Covering college football brings exciting experiences for sports journalist

Covering football at different levels can bring many experiences for a sports journalist. But covering college football is by far the most exciting.

I had the opportunity to cover the Texas Tech Red Raiders for the Homecoming game against Iowa State on Oct. 21 at Jones AT&T Stadium in Lubbock.

Having worked for the local paper, the Hockley County News-Press, I learned the ins and outs of being a sports journalist and having to go out and cover high school games in multiple sports.

But covering high school-level football has proved to be widely different than college-level football events after attending the Texas Tech game.

I was impressed with the professionalism everyone showed along with displaying their initiative to properly cover the game.

Accessing the appropriate areas, such as the designated entrances, press areas and field areas, was easy enough. Although I was unaware of the proper areas I was to follow, the Texas Tech staff kindly directed and showed me some of the ropes to follow and had no problem answering any questions I had.

Being able to maneuver through a large Tech campus can be difficult with such a big crowd gathering for Homecoming, but the Tech shuttle services made it easy for me to get to the stadium and back to the media parking areas.

This was one of the benefits that I enjoyed while experiencing my first college football game as a member of the media.

Getting to the right entrance was without a hassle, as the media doors are clearly marked and the security check was of no problem as well.

I have never had to go through bag checking and standard searches before, but the stadium staff guided me on the proper procedures to make it as easy as possible.AE IMG_1462

Making my way to the press box was exciting for me because it gave me a chance to meet fellow journalists and photographers, as well as ask a few questions about what they do and if they had any insight for journalists beginning to enter the field.

Being able to learn and see how the environment is in the press box and on the field was one of the important things I wanted to gain from an opportunity such as this. Enjoying the process was important as well.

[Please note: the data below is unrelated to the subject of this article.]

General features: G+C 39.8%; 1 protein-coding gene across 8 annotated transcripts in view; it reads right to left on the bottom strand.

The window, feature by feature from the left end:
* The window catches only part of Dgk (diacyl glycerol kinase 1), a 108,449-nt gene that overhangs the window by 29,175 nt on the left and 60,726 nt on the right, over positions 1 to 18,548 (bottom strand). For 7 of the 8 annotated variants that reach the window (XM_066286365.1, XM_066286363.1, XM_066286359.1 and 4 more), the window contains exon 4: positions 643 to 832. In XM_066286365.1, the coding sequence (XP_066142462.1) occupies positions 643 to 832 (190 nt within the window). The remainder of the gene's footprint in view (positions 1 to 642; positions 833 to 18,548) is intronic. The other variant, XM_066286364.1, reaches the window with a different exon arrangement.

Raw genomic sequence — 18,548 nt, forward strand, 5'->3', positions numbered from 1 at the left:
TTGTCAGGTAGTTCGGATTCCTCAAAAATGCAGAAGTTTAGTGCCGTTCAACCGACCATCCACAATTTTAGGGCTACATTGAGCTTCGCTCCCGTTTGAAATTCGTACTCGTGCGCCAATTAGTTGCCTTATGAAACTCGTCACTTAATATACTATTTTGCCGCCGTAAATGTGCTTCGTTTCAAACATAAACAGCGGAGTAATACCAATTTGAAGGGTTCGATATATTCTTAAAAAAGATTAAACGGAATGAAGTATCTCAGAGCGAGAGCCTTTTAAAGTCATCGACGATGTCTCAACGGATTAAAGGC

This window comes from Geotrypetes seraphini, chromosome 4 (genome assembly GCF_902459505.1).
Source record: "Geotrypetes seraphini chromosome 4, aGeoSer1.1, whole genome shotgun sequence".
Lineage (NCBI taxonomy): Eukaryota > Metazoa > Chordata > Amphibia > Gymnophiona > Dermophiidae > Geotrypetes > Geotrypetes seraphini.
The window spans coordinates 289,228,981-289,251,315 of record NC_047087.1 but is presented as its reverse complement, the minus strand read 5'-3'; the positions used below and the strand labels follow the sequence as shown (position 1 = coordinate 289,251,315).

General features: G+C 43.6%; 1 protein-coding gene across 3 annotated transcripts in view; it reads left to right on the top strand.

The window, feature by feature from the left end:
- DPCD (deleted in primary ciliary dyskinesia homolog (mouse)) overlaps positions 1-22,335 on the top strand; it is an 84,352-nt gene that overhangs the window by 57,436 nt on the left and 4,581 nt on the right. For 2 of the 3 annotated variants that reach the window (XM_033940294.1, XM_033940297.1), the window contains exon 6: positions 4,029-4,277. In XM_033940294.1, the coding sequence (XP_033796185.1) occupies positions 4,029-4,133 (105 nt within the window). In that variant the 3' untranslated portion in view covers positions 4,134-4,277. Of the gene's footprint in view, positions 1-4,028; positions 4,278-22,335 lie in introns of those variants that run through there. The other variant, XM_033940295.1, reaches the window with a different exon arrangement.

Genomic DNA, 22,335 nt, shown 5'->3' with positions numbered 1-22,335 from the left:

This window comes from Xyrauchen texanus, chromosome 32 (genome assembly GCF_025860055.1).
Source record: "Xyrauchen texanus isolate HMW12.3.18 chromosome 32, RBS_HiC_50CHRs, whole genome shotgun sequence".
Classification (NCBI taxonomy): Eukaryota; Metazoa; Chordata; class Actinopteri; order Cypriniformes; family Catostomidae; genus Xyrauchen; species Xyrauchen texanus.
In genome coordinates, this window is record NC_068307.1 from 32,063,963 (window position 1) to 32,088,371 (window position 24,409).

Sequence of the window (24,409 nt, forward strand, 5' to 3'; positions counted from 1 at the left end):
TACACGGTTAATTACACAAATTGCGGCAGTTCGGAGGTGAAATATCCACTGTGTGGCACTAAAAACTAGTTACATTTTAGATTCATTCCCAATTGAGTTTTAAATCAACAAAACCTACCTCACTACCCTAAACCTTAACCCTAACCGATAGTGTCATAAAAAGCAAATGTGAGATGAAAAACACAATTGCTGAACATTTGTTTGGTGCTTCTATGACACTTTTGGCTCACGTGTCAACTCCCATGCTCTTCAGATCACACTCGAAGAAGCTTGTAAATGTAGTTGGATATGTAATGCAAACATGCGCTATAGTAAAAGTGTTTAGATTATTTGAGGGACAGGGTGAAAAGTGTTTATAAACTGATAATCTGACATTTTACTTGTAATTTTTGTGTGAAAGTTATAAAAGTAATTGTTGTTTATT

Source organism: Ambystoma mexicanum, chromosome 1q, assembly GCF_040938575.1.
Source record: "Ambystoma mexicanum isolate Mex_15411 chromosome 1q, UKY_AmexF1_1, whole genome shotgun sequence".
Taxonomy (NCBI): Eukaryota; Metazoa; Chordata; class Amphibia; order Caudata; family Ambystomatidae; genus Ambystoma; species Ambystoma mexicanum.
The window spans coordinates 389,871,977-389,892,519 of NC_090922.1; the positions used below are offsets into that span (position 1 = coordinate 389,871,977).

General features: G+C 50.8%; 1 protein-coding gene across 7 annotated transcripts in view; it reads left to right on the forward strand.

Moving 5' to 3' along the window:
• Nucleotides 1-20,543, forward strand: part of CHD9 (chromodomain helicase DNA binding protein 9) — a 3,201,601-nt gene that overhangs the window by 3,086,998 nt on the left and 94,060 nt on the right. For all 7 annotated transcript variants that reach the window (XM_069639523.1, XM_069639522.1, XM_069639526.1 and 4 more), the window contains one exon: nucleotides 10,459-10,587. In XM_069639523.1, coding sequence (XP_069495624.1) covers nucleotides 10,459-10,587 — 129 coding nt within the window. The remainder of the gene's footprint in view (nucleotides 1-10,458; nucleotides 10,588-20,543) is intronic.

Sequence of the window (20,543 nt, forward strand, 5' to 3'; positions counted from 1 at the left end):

I have spent some time in high school press boxes, and it was completely mind blowing how different both environments are from each other.

Within this enormous press box that at least sat 40 people, each seat was already assigned, and stats and other helpful materials were already placed at every seat. Instead of having to ask for rosters for both teams at a high school game, I was impressed with having all the proper materials at my designated spot and having stats and bios for all the players on both teams.

Being able to have a bird’s eye view of the entire stadium and field was amazing. I clearly saw every play and had no problem following the game and keeping a stat line throughout the game. Sitting in the press box and being able to talk to other journalists and media outlets throughout the game was enjoyable.

After halftime, I made my way to the field level to take pictures and enjoy the atmosphere on the field. Since it was Homecoming, I could feel the energy going through the stadium with fans from both sides being as loud as they could be.

Compared to a high school game with a few hundred people, Jones Stadium held thousands of energized fans, which made my experience better.

I followed the action on both sidelines, working my way around the field to get the best possible pictures I could. At a high school game, there are hardly any restrictions for photographers, if any. But in college football, there are markings all around the field that photographers cannot pass, which includes team bench areas.

Getting to talk to some of the local Lubbock news station people, along with other photographers, was among the highlights of my experience.

Photography is not my strongest point, but being able to learn from others who have been in the field longer was enlightening and enjoyable.

Overall, covering high school-level football compared to college football amazed me. As I enter the sports journalism field after college, I look forward to working my way up to the college level and being able to cover football and other sports for a living.


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